What causes bacterial vaginosis?

What causes bacterial vaginosis?

What causes bacterial vaginosis?

An overview

The condition known as "bacterial vaginosis" is a type of vaginal irritation brought on by an excess of the regularly present bacteria in the vagina, which upsets the delicate balance.

Bacterial vaginosis can affect women of any age, but it is more prevalent in women who are in their reproductive years. Although the specific cause is unknown, certain behaviours, such as unprotected sex or frequent douching, increase your risk.

Causes of Bacterial vaginosis

When one of the several vaginal bacteria that seem to be normally found in the female vagina overgrows, it can lead to bacterial vaginosis. The "healthy" bacteria Lactobacilli often overwhelm the bad germs. However, too many anaerobic bacteria can disrupt the usual balance of microorganisms in your vagina, resulting in bacterial vaginosis.

Risk factors of bacterial vaginosis

The risk factors for bacterial vaginosis include:

1. Having new or multiple partners for sex.

Medical experts do not fully understand why sexually active females are more likely to get bacterial vaginosis, but they do know that the condition is more prevalent in women who have multiple sex partners or a new sexual relationship. Furthermore, bacterial vaginosis is more common in women who have sex with other women.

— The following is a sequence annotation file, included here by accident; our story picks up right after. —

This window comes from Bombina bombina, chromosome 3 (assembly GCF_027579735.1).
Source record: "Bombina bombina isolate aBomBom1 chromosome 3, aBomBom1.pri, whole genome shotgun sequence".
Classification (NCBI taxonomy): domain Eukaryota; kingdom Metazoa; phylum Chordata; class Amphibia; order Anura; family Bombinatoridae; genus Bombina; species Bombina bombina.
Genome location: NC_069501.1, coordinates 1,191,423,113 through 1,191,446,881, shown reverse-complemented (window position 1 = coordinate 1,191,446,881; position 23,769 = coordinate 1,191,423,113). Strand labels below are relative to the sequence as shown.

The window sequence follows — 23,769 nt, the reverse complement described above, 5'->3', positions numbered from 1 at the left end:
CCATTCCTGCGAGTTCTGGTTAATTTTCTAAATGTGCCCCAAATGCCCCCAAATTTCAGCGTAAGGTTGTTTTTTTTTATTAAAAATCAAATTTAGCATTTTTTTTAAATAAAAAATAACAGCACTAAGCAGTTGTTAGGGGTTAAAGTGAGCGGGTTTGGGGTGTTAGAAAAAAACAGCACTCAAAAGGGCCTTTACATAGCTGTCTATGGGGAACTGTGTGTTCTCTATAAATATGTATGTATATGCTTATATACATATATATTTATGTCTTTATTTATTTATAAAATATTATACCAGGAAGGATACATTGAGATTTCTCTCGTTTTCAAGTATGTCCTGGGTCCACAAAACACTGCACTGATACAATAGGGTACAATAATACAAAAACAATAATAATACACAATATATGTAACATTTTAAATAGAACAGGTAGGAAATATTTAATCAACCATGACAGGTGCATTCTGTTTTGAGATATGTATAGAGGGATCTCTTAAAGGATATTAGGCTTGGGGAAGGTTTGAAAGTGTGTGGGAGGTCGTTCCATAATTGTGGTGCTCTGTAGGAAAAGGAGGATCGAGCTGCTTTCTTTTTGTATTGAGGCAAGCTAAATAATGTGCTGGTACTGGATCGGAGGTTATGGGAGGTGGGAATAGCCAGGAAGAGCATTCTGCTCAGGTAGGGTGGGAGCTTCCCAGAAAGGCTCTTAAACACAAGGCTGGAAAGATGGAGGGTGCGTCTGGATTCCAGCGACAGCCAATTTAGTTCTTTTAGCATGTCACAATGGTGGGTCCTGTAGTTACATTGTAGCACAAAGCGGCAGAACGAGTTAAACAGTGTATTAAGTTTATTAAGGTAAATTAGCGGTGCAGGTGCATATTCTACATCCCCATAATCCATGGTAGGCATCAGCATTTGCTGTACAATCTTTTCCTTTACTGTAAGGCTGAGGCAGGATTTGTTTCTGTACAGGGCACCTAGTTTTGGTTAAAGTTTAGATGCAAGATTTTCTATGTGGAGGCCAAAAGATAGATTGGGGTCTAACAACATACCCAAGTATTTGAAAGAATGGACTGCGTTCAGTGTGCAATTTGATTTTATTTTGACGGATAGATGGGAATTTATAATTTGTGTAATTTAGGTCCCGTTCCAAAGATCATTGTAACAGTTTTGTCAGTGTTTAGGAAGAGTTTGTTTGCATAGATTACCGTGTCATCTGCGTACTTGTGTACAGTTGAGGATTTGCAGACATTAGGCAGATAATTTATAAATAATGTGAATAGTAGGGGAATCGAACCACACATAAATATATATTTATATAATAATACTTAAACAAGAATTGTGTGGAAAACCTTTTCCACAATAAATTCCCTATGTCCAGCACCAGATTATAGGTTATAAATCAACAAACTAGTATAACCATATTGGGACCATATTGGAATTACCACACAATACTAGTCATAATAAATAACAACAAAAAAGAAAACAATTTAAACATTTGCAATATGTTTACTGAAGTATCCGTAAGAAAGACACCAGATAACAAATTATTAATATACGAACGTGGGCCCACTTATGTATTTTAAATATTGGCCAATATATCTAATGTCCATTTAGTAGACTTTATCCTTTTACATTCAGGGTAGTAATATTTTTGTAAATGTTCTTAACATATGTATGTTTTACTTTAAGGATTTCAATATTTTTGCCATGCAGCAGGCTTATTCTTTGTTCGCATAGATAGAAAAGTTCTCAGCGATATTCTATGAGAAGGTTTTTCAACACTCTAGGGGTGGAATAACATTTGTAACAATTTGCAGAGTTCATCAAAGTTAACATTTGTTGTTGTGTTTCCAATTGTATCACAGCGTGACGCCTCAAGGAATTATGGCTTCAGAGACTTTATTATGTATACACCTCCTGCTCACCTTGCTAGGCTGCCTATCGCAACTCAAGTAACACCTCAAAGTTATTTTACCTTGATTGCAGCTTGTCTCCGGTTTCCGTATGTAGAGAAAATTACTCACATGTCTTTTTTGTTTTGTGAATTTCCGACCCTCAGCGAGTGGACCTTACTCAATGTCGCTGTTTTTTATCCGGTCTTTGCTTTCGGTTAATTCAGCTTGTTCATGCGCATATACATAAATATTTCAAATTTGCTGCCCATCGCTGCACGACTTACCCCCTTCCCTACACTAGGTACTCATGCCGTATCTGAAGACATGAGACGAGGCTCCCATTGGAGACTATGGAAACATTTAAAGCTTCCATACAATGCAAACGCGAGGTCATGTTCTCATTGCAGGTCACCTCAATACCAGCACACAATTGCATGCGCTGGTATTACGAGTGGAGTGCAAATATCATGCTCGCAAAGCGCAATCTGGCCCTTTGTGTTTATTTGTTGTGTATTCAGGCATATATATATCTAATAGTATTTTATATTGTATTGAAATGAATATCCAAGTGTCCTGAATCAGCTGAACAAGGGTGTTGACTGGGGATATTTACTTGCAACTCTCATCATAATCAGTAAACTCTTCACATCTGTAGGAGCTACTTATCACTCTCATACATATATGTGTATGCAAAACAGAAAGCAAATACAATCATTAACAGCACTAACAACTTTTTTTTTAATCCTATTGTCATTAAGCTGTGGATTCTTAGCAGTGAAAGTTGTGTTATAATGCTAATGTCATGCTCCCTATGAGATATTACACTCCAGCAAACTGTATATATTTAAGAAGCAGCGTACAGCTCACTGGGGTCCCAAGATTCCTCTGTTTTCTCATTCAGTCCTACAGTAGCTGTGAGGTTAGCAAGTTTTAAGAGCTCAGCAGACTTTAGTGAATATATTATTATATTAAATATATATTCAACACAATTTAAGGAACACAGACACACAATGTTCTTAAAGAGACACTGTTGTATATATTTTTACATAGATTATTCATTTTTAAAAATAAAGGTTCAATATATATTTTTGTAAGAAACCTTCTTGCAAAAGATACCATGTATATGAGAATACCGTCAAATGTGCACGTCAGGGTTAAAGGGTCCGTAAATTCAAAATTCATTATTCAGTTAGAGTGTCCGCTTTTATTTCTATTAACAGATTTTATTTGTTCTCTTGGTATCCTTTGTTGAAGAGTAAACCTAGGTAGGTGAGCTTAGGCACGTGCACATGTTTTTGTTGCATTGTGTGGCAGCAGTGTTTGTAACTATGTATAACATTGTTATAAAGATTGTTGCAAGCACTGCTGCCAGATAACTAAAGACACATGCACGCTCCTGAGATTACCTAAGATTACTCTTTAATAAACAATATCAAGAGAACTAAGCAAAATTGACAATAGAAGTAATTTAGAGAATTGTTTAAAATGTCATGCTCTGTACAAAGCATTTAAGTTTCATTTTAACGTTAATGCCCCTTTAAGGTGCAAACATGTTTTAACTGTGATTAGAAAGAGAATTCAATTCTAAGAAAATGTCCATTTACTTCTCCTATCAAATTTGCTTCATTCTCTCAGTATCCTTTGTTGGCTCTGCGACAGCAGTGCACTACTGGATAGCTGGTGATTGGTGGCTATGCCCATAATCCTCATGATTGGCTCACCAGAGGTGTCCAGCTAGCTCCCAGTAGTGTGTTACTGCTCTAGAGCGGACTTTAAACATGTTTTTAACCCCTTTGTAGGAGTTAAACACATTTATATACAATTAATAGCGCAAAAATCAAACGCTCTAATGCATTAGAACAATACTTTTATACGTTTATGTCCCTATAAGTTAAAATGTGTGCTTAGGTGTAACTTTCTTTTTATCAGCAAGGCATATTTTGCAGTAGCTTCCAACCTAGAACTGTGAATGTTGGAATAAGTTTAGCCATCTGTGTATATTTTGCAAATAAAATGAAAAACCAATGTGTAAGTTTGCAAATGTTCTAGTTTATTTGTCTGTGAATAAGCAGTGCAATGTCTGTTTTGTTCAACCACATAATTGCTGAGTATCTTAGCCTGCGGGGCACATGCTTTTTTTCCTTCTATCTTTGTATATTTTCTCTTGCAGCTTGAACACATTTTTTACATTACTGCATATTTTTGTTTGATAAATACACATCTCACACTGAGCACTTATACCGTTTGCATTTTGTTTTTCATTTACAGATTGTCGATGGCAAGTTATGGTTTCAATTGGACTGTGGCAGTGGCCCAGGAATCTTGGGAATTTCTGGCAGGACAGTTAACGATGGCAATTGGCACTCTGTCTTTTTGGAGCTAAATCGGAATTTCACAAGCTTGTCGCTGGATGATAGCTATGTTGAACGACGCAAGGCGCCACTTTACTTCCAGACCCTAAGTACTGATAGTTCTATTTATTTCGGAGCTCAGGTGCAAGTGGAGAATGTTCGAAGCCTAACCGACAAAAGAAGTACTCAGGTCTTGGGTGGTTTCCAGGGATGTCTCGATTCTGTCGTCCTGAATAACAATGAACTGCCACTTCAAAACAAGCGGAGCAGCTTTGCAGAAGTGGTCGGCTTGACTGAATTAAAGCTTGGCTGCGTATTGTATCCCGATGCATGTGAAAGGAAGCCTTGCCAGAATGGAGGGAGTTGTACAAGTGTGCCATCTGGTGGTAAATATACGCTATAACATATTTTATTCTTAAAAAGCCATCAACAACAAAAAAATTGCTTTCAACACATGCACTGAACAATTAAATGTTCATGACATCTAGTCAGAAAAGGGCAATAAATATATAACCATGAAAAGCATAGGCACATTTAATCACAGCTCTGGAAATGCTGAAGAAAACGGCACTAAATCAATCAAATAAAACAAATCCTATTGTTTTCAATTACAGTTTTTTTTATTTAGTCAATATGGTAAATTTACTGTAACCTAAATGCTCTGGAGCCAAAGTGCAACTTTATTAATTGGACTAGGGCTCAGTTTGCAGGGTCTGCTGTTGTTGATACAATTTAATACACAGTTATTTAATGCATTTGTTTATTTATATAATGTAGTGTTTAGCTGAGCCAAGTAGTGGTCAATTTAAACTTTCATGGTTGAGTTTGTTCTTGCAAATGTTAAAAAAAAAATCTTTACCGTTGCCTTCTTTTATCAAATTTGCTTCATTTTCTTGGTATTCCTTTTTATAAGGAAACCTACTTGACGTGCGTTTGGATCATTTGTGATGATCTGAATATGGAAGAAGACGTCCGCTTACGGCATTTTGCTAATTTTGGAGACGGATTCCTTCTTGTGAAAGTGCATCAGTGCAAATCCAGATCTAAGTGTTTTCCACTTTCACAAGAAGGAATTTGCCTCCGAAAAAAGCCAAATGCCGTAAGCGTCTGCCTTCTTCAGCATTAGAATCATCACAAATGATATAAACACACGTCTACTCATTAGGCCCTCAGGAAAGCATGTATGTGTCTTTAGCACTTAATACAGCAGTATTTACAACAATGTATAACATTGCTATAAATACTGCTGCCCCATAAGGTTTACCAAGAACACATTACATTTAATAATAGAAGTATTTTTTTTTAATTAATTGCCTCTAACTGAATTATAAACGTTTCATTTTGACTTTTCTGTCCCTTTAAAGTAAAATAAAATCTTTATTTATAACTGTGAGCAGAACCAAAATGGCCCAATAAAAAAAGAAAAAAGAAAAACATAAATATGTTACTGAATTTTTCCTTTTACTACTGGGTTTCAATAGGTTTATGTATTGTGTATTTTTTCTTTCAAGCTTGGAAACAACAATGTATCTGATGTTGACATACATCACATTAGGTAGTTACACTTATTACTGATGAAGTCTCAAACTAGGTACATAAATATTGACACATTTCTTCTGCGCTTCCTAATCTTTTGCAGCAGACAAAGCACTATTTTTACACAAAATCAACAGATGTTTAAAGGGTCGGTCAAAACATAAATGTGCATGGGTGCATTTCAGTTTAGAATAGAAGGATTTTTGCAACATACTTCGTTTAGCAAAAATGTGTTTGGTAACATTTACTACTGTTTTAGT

2. Douching

Douching, which involves cleaning your uterus with water or another washing agent, upsets the natural balance of your vagina. This could lead to an overgrowth of anaerobic bacteria, which could cause bacterial vaginosis. The vagina cleans itself. Thus douching is not necessary.

3. A genetic deficiency in lactobacilli bacteria.

Furthermore, we don't know how having intercourse causes BV. There is no proof to support the idea that how a sex partner is treated affects BV risk. You may be more susceptible to developing other STDs if you have BV.

Those who have never had intercourse are rarely affected by BV.

Toilet seats, mattresses, or swimming pools cannot transmit BV.

What are the bacterial vaginosis symptoms?

Since BV doesn't usually cause symptoms, many people are unaware that they are affected. Sometimes symptoms are transient or so slight that you fail to recognise them.

Numerous thin abnormal vaginal discharge with a strong fishy odour is the main sign of BV. White, dull grey, greenish, and/or unusual vaginal discharge are all possible. After vaginal sex, the fishy smell is frequently more perceptible.

When you urinate, you can feel a tiny itch or burn, but many people don't experience any overt discomfort or annoyance.

How can bacterial vaginosis affect pregnancy?

According to the Centers for Disease Control and Prevention (CDC), 1 million pregnant women contract BV annually. Because of the hormone changes that occur during pregnancy, pregnant women have an increased chance of developing BV. The body produces substances called hormones.

Premature birth and low birth weight increase risks for your unborn child if you have BV while pregnant. Birth before 37 weeks of pregnancy is considered premature. When your child is born with low birth weight, it means that it is under 5 pounds, 8 ounces. Your infant may experience health issues if he or she is delivered too soon or too small.

BV can also result in pelvic inflammatory disease (also called PID). PID is a uterine infection that raises the possibility of infertility (being unable to get pregnant).

When to see a doctor?

Make an appointment to see your doctor if: